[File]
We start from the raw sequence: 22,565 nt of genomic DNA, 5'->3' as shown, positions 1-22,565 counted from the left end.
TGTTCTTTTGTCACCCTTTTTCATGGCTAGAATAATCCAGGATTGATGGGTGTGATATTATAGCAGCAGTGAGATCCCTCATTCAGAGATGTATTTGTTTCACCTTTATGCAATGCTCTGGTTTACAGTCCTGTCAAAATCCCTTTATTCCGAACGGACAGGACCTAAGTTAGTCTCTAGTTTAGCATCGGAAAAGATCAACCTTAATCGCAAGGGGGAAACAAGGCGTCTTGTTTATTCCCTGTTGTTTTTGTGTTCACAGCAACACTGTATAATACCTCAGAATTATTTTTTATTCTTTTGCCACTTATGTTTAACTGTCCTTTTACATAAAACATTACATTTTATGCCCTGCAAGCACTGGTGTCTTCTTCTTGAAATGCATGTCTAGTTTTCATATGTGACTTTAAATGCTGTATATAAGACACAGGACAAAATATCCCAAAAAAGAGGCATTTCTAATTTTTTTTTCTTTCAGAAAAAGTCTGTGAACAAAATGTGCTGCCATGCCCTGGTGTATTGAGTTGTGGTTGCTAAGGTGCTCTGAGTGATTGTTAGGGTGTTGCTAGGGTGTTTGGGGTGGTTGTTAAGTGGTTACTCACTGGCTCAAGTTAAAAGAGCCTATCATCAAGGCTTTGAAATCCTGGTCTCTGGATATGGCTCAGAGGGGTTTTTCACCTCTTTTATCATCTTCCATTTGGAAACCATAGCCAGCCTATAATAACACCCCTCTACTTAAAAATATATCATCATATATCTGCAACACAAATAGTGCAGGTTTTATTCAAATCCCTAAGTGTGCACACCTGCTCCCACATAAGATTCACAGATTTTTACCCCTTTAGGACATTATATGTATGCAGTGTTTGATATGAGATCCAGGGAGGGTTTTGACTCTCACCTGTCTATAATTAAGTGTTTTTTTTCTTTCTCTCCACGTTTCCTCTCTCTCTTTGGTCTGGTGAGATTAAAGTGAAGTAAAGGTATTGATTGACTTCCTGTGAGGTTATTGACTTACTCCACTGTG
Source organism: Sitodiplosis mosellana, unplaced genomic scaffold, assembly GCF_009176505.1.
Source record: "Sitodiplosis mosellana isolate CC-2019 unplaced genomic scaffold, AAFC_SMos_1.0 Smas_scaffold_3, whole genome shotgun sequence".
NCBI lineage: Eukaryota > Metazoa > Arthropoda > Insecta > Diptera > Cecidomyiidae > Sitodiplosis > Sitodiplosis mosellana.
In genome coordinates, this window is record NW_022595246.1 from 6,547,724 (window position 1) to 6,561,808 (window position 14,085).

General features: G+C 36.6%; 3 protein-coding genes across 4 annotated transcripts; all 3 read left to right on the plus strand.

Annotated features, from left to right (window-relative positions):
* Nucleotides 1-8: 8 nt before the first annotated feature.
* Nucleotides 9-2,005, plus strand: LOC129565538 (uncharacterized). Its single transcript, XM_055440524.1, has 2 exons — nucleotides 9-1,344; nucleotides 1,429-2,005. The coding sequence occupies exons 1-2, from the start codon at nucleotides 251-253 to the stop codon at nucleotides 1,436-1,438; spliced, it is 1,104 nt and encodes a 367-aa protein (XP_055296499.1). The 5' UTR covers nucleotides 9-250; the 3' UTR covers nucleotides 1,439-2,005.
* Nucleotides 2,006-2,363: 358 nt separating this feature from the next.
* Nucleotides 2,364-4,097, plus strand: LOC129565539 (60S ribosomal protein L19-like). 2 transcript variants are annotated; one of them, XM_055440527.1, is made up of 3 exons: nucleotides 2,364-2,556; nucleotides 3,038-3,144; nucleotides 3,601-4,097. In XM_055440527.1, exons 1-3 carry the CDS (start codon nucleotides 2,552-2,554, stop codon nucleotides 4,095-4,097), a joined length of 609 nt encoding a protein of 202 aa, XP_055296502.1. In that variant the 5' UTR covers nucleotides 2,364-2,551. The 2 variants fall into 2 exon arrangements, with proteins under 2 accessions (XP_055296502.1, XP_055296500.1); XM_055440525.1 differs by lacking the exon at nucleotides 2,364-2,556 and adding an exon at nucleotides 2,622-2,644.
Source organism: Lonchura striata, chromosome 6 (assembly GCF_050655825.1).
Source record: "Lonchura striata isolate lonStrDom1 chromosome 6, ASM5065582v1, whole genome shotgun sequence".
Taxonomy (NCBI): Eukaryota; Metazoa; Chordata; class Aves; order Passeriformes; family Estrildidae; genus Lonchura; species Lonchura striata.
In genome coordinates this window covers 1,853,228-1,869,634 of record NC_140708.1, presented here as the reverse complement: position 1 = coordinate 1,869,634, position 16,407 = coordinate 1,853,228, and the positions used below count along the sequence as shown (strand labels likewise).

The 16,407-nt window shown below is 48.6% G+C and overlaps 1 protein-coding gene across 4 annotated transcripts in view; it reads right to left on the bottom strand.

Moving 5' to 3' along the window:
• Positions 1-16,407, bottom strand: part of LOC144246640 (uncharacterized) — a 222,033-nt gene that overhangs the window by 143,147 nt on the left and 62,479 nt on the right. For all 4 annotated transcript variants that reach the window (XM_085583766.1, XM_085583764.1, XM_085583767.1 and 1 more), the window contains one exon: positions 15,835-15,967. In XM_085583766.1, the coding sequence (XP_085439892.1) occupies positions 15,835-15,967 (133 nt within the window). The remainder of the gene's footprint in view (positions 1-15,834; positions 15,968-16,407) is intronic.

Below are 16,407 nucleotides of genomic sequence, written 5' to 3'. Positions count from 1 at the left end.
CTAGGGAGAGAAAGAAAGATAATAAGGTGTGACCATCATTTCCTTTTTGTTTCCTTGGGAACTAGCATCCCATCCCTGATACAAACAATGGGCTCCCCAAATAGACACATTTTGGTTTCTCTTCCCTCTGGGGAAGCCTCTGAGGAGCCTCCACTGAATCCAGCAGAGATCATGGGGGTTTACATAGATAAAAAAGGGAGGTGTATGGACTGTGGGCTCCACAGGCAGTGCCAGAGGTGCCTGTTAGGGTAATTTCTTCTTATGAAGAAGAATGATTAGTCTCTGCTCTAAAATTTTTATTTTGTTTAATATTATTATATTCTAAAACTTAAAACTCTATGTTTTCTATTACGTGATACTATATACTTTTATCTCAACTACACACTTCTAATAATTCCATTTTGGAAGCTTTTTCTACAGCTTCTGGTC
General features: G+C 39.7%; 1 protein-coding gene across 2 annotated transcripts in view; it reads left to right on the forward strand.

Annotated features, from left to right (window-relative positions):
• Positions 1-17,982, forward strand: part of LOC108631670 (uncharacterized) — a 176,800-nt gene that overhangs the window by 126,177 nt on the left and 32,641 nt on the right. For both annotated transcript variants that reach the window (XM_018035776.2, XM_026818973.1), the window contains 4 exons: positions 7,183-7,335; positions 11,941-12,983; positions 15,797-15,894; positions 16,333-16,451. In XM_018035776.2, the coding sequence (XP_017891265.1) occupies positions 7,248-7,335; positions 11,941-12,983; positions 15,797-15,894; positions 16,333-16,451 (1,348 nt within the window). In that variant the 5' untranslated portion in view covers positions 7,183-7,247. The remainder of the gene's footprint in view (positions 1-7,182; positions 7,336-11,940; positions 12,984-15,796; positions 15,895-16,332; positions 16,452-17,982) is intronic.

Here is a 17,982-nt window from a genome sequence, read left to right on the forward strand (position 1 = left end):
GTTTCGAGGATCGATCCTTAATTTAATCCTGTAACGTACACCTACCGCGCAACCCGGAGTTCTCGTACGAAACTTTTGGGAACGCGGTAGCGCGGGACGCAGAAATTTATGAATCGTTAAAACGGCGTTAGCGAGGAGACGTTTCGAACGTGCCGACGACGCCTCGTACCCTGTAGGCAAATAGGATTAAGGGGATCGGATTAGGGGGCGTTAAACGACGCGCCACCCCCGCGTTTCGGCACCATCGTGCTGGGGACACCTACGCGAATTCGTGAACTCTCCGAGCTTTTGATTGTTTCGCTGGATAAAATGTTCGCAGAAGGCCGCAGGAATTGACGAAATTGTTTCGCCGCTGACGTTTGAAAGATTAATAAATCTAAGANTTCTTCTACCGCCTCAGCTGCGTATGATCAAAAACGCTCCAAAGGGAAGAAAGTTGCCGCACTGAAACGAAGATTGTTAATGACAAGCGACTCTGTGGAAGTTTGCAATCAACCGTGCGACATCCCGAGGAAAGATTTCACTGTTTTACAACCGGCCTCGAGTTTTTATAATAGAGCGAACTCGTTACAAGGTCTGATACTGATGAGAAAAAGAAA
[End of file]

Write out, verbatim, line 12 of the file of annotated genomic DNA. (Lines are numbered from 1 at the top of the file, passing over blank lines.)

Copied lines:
* Nucleotides 2,364-4,097, plus strand: LOC129565539 (60S ribosomal protein L19-like). 2 transcript variants are annotated; one of them, XM_055440527.1, is made up of 3 exons: nucleotides 2,364-2,556; nucleotides 3,038-3,144; nucleotides 3,601-4,097. In XM_055440527.1, exons 1-3 carry the CDS (start codon nucleotides 2,552-2,554, stop codon nucleotides 4,095-4,097), a joined length of 609 nt encoding a protein of 202 aa, XP_055296502.1. In that variant the 5' UTR covers nucleotides 2,364-2,551. The 2 variants fall into 2 exon arrangements, with proteins under 2 accessions (XP_055296502.1, XP_055296500.1); XM_055440525.1 differs by lacking the exon at nucleotides 2,364-2,556 and adding an exon at nucleotides 2,622-2,644.